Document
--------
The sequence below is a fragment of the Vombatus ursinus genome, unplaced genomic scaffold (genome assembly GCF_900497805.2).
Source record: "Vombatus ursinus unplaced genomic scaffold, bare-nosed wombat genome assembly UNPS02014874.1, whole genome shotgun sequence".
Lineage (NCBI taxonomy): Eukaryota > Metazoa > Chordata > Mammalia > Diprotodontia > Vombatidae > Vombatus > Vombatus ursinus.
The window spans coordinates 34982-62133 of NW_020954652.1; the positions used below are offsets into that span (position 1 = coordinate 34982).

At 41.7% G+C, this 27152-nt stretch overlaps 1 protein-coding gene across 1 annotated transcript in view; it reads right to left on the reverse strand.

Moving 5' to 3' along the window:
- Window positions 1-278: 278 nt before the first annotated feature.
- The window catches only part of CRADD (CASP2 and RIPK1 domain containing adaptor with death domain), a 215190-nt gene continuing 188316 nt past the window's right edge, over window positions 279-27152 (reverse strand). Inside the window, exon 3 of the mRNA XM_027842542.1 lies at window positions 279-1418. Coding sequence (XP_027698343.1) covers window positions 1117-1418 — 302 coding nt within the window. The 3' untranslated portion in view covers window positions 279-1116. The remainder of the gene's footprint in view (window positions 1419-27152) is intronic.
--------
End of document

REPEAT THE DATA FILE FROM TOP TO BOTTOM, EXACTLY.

The sequence below is a fragment of the Vombatus ursinus genome, unplaced genomic scaffold (genome assembly GCF_900497805.2).
Source record: "Vombatus ursinus unplaced genomic scaffold, bare-nosed wombat genome assembly UNPS02014874.1, whole genome shotgun sequence".
Lineage (NCBI taxonomy): Eukaryota > Metazoa > Chordata > Mammalia > Diprotodontia > Vombatidae > Vombatus > Vombatus ursinus.
The window spans coordinates 34982-62133 of NW_020954652.1; the positions used below are offsets into that span (position 1 = coordinate 34982).

At 41.7% G+C, this 27152-nt stretch overlaps 1 protein-coding gene across 1 annotated transcript in view; it reads right to left on the reverse strand.

Moving 5' to 3' along the window:
- Window positions 1-278: 278 nt before the first annotated feature.
- The window catches only part of CRADD (CASP2 and RIPK1 domain containing adaptor with death domain), a 215190-nt gene continuing 188316 nt past the window's right edge, over window positions 279-27152 (reverse strand). Inside the window, exon 3 of the mRNA XM_027842542.1 lies at window positions 279-1418. Coding sequence (XP_027698343.1) covers window positions 1117-1418 — 302 coding nt within the window. The 3' untranslated portion in view covers window positions 279-1116. The remainder of the gene's footprint in view (window positions 1419-27152) is intronic.